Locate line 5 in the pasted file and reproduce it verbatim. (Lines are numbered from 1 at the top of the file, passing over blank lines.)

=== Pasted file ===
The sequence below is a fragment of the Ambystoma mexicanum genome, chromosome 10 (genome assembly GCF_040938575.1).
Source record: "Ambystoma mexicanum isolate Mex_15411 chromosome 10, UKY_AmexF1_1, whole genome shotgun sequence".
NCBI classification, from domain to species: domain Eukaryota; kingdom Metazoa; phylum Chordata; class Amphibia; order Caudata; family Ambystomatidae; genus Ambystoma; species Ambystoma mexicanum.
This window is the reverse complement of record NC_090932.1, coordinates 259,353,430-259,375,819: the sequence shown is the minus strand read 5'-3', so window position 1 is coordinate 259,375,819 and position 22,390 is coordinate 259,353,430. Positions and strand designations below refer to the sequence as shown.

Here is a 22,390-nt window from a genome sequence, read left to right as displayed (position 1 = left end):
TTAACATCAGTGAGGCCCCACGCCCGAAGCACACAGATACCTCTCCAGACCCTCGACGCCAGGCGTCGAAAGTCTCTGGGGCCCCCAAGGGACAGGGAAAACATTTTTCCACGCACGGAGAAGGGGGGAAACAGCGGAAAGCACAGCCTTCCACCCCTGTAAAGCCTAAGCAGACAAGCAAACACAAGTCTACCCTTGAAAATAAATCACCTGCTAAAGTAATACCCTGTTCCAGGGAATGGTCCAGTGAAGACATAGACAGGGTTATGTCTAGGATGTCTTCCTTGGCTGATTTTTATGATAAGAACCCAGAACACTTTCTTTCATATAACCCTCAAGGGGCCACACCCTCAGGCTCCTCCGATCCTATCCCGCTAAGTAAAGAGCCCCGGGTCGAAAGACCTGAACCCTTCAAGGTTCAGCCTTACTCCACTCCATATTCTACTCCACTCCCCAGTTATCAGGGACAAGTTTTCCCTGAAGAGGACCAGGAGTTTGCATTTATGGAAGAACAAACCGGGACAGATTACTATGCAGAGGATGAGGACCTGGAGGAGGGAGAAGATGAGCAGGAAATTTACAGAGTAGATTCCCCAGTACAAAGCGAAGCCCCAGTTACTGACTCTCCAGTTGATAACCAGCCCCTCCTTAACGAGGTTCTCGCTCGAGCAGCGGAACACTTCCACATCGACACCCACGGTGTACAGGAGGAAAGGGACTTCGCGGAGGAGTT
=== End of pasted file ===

Here is a 22,390-nt window from a genome sequence, read left to right as displayed (position 1 = left end):